Australian engineers are working on a way to manipulate liquid metal to build circuits just a few atoms thick.

In what could be a big advance for tiny electronics, RMIT researchers are developing a process for the production of large wafers around 1.5 nanometres in depth (a sheet of paper, by comparison, is 100,000 nanometres thick).

The technique pinches some ideas from the rapidly-advancing world of 3D-printing.

RMIT’s Professor Kourosh Kalantar-zadeh led the project, which also included colleagues from RMIT and researchers from CSIRO, Monash University, North Carolina State University and the University of California.

He says the electronics industry is facing a major barrier.

“The fundamental technology of car engines has not progressed since 1920 and now the same is happening to electronics. Mobile phones and computers are no more powerful than five years ago,” Dr Kalantar-zadeh said.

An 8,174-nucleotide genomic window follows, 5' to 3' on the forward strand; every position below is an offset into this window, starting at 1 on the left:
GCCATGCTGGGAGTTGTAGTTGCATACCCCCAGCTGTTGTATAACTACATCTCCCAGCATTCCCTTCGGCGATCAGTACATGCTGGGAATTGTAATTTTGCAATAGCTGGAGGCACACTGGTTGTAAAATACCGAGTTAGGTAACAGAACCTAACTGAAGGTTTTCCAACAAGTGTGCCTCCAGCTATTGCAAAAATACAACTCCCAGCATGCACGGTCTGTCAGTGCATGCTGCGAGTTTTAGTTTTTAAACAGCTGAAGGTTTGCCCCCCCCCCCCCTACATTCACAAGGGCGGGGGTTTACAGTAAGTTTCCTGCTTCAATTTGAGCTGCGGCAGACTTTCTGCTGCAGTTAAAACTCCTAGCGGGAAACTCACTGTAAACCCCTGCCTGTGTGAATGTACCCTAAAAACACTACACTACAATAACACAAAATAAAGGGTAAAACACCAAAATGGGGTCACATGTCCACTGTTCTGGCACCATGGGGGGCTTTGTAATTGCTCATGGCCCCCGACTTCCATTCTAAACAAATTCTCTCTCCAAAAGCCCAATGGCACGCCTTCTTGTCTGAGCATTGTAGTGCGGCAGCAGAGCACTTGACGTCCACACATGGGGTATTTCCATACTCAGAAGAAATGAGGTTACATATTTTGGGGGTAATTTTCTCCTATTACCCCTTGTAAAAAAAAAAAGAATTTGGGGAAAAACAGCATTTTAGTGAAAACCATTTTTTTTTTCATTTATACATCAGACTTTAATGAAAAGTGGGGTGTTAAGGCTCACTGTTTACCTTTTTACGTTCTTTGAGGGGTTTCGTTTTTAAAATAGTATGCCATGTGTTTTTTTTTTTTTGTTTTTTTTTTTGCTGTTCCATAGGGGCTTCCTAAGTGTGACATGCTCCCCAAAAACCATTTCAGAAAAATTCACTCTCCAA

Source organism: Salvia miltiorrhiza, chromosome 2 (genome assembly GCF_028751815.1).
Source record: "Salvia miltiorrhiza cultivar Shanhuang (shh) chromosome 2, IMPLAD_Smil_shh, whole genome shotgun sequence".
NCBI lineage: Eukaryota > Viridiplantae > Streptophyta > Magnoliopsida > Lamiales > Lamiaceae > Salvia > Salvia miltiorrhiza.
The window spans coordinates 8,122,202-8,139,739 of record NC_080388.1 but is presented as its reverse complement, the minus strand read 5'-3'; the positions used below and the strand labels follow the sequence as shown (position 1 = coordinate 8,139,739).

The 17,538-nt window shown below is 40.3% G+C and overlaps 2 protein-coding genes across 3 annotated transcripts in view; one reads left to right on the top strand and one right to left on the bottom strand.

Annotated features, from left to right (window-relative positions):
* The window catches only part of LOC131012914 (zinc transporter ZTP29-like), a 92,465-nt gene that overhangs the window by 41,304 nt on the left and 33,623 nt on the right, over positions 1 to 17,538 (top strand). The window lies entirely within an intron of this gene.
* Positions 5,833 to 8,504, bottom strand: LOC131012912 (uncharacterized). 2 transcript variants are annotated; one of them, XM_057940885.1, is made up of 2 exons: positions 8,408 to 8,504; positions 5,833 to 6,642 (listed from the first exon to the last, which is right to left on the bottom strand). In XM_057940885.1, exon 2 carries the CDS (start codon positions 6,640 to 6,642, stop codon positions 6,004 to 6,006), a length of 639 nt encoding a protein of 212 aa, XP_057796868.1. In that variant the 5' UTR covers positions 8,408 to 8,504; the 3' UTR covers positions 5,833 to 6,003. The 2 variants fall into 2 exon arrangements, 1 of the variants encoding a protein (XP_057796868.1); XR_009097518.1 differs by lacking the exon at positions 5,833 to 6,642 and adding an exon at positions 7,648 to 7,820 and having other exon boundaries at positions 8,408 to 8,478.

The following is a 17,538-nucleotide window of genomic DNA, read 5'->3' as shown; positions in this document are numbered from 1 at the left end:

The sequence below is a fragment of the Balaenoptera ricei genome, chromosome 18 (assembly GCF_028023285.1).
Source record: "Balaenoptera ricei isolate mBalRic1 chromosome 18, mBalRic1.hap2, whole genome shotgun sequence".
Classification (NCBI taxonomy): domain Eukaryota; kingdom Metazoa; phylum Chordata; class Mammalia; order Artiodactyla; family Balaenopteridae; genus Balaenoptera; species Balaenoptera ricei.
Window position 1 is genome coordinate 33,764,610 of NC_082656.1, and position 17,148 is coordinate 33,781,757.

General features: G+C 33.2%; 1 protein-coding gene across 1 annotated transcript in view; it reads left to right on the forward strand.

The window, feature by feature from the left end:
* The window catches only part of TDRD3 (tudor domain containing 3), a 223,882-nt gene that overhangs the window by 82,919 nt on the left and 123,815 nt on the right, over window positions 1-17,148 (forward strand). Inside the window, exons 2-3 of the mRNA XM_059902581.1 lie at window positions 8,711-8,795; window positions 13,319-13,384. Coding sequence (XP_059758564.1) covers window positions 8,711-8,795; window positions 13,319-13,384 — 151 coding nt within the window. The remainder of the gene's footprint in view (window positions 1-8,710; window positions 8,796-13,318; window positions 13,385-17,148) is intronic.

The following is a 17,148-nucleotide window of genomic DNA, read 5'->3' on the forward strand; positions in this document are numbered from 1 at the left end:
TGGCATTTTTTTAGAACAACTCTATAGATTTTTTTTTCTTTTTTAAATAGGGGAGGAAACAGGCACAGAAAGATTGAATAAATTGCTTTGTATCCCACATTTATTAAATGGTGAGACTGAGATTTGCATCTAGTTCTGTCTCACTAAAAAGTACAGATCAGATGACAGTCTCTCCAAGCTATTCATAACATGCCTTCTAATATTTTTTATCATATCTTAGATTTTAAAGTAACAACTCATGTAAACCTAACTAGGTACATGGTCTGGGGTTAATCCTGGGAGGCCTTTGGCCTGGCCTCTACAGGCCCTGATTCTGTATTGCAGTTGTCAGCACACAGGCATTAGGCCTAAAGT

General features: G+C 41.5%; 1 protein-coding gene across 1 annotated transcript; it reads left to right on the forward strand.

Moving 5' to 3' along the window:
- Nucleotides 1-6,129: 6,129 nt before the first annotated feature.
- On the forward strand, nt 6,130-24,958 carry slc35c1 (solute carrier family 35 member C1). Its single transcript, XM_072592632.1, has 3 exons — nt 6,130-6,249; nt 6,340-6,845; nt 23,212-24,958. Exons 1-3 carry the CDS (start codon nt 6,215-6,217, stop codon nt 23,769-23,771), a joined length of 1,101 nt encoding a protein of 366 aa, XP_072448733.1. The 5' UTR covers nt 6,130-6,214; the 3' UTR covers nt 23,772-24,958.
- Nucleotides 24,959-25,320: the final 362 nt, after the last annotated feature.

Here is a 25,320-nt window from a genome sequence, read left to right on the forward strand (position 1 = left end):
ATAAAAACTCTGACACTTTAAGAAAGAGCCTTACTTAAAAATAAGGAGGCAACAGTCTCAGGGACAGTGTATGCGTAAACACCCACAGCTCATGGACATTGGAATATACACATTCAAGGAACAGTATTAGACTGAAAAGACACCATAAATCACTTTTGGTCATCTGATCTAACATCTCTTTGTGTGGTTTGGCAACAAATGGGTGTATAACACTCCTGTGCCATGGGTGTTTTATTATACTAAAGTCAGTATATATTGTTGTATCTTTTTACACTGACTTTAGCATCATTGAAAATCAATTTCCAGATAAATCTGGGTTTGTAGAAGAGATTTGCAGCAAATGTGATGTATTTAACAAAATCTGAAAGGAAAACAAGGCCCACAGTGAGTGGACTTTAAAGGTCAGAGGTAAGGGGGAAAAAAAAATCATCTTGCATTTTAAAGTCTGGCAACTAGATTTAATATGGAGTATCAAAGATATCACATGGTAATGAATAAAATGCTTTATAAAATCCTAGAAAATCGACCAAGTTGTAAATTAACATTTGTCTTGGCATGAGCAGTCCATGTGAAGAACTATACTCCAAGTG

“That is why this new 2D printing technique is so important – creating many layers of incredibly thin electronic chips on the same surface dramatically increases processing power and reduces costs.

“It will allow for the next revolution in electronics.” 

Building electronic wafers just a few atoms thick could overcome the limitations of current chip production, according to Benjamin Carey, a researcher with RMIT and the CSIRO.

It could produce materials that are extremely bendable, and made to fit just about any shape or surface imaginable.

“However, none of the current technologies are able to create homogenous surfaces of atomically thin semiconductors on large surface areas that are useful for the industrial scale fabrication of chips,” he said.

“Our solution is to use the metals gallium and indium, which have a low melting point.

“These metals produce an atomically thin layer of oxide on their surface that naturally protects them. It is this thin oxide which we use in our fabrication method.

“By rolling the liquid metal, the oxide layer can be transferred on to an electronic wafer, which is then sulphurised. The surface of the wafer can be pre-treated to form individual transistors.

“We have used this novel method to create transistors and photo-detectors of very high gain and very high fabrication reliability in large scale.”

The paper outlining the new technique, “Wafer Scale Two Dimensional Semiconductors from Printed Oxide Skin of Liquid Metals”, has been published in the journal Nature Communications.